Google accumulates a heap of data about its users. Device information, search history, location information, and email content of Gmail users are just the known types of data collected by Google (and then picked up by the NSA).
According to Reuters, Italy has given Google an ultimatum in regard to how it collects and stores data. Concluding a months-long European joint inquiry into data collection and storage, Italy’s data protection regulator has told Google it has 18 months to comply with a list of measures including obtaining consent to use data to profile users and disclosing that profiling is being done for commercial purposes. Also, Google account users’ requests to delete personal data stored by Google would have to be fulfilled within two months.
This is yet another development that restricts the way Google handles personal data in Europe. In May, a European court told Google that it was responsible for the processing of third party data that appears on its search engine. Google was told that it is obliged to delete posts about an individual at the individual’s request if a search for the individual’s name returns a link that is “inadequate, irrelevant or no longer relevant, or excessive.”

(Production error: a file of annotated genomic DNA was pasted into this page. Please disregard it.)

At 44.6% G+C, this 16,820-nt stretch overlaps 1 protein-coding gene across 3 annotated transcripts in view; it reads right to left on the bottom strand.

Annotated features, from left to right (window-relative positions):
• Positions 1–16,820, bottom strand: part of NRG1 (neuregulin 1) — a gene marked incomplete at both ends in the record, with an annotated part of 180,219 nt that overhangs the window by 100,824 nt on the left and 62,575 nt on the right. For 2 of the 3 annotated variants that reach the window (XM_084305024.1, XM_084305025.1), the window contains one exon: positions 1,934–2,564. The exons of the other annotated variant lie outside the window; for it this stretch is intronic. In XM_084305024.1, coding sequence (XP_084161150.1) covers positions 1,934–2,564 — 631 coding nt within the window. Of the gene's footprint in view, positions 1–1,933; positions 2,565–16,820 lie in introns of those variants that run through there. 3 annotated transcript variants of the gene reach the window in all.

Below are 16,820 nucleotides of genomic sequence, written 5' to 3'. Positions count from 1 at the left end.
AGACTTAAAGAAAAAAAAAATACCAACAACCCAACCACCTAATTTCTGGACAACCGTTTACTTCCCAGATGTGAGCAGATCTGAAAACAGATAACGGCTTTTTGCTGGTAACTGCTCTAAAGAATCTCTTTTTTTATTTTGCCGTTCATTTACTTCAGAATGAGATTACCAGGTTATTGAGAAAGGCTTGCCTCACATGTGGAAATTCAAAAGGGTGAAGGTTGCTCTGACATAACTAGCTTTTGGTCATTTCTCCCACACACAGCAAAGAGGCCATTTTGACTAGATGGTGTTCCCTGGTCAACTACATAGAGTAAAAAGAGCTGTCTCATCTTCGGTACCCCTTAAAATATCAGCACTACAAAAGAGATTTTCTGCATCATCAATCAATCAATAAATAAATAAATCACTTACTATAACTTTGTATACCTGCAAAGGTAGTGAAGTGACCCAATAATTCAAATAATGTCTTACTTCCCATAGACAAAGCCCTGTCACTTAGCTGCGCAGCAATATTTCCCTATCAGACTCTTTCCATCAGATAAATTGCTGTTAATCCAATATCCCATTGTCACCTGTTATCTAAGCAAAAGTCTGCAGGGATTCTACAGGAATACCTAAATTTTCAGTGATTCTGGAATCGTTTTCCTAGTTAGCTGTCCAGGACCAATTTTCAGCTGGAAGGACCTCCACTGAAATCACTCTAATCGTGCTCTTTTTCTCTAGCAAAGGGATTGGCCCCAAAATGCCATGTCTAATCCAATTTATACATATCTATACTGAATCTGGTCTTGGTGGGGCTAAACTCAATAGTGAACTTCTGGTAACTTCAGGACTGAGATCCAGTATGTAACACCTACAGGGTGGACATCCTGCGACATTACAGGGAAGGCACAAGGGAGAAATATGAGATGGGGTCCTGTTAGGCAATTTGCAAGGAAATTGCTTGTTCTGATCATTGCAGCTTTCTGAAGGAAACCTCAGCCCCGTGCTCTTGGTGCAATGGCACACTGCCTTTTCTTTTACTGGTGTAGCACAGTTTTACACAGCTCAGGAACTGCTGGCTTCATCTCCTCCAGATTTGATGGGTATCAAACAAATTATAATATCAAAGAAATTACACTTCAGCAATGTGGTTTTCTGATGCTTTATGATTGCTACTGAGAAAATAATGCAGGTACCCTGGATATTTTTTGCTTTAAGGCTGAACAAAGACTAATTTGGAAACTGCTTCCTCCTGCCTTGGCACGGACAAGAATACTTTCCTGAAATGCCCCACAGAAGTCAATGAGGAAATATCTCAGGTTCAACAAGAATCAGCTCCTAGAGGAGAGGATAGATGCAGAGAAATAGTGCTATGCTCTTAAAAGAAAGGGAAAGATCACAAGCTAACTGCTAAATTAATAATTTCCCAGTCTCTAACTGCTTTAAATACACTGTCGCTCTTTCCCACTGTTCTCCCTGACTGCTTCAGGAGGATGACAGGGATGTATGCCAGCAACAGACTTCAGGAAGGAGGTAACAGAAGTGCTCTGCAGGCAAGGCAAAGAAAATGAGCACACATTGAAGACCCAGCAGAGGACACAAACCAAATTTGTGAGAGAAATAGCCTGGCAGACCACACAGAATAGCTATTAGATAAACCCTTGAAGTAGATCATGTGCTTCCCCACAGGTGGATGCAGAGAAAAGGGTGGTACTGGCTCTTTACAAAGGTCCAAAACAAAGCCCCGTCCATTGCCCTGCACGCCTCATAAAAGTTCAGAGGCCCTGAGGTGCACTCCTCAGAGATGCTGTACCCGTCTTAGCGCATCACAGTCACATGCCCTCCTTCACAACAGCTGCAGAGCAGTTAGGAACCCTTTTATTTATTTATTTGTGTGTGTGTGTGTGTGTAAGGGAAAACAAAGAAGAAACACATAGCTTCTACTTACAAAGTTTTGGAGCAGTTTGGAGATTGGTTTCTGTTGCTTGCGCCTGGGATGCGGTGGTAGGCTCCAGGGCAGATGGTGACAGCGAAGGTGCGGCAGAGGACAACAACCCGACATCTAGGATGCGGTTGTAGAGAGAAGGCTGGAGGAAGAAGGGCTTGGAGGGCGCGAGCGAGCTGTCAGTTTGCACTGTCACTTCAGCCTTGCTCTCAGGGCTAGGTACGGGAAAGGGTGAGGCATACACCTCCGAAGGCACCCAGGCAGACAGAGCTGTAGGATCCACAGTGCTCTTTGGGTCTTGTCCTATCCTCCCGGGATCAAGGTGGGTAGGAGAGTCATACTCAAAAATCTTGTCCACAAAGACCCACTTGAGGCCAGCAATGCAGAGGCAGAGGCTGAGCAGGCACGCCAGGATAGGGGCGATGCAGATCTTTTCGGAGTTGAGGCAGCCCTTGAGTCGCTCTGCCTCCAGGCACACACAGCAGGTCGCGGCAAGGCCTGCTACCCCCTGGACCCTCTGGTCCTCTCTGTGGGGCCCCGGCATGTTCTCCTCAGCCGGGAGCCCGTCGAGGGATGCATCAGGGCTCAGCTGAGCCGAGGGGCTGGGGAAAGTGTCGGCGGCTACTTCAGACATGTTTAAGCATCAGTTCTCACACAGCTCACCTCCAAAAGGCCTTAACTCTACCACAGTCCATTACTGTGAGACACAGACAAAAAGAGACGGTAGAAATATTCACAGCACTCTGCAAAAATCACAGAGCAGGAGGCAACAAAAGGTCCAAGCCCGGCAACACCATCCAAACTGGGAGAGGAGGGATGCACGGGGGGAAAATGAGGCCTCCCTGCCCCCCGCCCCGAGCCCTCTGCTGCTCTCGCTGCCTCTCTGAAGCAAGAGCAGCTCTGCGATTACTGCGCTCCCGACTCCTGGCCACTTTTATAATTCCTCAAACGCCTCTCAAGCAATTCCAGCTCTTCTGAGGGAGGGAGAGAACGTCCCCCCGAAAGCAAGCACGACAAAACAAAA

Reuters reports that, according to a source close to Google, failure to comply with the Italian ultimatum would only cost the company 1 million euros, which is but chicken feed to the multibillion-dollar company. Criminal proceedings would also be possible though, giving teeth to the ultimatum.
Being in trouble with data protection regulations is nothing new for Google—French and Spanish regulators have already fined Google for breaking local data protection laws, and the Netherlands and Britain both have ongoing disputes with Google’s data collections.